14 High autonomic nervous system response in essential HTN Microneurographic recordings in a normotensive and a borderline hypertensive subject. Microneurography permits recording of the rate of sympathetic bursts in the peroneal nerve. This method is excellent for evaluation of reflex responses within the same individual and it has been recognized recently to be a sufficiently sensitive and reproducible technique to allow comparison between groups. These recordings show increased rates of sympathetic bursts in the patient with borderline hypertension. They also show a higher rate of discharge on a low-sodium diet in both normotensive and hypertensive subjects.

15 Natural history of HTN: hemodynamic transition from increased cardiac output to increased vascular resistance With time the hemodynamics of hypertension change from an increase of the cardiac output to an increase of vascular resistance

16 The renin angiotensin system in HTN

17 ARB: Site and Mechanism of Action Renin Angiotensinogen ACE Angiotensin I Angiotensin II Non-ACE alternate pathways (CAGE, chymase, cathepsin G) Reduces blood pressure Valsartan AT 1 receptors Vasoconstriction Aldosteronesecretion Renal tubular reabsorption of sodium and water Antidiuretic hormone (vasoprressin) secretion Stimulation of thirst center Catecholaminesecretion X X X X X X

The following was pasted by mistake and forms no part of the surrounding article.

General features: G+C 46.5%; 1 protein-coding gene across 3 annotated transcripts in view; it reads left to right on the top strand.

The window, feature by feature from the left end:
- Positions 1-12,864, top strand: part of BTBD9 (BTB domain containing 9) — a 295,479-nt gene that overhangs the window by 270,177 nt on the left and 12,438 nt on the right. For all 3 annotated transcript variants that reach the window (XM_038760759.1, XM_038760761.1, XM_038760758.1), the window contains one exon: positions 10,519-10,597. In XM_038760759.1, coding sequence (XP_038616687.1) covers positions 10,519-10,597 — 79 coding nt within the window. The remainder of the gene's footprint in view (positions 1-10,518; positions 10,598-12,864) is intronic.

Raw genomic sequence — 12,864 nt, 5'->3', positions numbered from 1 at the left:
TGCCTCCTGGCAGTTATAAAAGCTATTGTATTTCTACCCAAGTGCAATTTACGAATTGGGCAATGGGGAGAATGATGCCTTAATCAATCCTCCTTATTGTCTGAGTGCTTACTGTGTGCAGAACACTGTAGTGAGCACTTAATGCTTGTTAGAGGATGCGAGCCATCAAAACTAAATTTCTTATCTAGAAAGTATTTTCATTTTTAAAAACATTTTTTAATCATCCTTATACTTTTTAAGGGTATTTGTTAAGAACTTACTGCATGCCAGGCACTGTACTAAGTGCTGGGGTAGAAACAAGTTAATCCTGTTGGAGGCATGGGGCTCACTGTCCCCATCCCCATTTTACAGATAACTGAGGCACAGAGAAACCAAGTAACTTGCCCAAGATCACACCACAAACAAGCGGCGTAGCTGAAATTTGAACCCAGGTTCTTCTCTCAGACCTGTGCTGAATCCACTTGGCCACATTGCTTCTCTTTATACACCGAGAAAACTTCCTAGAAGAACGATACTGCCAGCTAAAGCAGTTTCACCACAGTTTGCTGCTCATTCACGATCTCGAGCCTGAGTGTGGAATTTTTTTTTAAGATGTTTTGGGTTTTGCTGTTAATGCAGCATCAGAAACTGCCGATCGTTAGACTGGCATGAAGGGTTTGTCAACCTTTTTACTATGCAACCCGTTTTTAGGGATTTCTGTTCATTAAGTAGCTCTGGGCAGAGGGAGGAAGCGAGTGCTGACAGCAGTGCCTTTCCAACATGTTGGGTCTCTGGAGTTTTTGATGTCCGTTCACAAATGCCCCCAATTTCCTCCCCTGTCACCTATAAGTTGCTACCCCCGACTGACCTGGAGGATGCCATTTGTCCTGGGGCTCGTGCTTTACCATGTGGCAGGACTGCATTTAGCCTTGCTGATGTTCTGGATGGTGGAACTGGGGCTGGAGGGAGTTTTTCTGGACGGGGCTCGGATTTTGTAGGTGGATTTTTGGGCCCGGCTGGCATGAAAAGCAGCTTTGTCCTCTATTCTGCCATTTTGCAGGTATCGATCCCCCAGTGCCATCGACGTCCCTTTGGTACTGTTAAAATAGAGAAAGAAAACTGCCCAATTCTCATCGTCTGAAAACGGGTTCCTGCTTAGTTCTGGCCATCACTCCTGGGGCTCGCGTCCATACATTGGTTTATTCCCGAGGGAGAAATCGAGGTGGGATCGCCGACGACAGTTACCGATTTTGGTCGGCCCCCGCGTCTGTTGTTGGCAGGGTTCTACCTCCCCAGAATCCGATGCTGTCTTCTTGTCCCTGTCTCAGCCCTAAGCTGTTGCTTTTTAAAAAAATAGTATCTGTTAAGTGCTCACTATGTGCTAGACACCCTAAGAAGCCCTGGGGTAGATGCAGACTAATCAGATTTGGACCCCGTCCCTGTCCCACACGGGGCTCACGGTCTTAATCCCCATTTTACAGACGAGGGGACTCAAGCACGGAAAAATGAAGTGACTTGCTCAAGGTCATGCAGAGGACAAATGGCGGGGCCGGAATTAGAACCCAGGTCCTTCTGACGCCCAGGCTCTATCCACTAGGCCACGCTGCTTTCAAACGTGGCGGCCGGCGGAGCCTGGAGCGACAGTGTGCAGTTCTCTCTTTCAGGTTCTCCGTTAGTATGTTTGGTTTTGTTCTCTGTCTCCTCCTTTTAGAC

18 Vascular mechanisms: Defective endothelium- dependent relaxation in the coronary arteries in hypertension

19 Role of insulin and obesity in HTN 4 postulated mechanisms by which insulin can increase BP: - stimulation of renal Na reabsorption and increase in intravascular volume - increase in activity of sympathetic nervous system - stimulation of arterial vascular smooth muscle hypertrophy - alteration of membrane ion transport, increase in intracellular Ca and increased vascular tone


21 Natural history of HTN Essential HTN arises after young adulthood. Its prevalence increases with age such that > 60% of americans over age 60 have THN In young patients (<40) BP tends to be driven hy high cardiac output in the setting of normal total peripheral resistance With time, CO tends to decline while vascular resistance increases Thus older patients have elevated vascular resistance as the principal abnormality with a normal or reduced CO

22 Secondary HTN 5% of patients Due to a structural or hormonal cause The condition may be curable Clinical clues of secondary HTN –Age ( 50) –Severity: tends to be severe –Onset: may present abruptly in a patient who was previously normotensive –Absence of family history –Associated signs and symptoms

23 Causes of HTN

24 Renal parenchymal disease as a cause of secondary HTN Diverse pathological processes may lead to damage to the kidneys Major mechanism of HTN = increased intravascular volume Damaged nephrons are unable to excrete normal amounts of Na and water, leading to a rise in volume, elevated CO and increased BP Excessive production of renin is also incriminated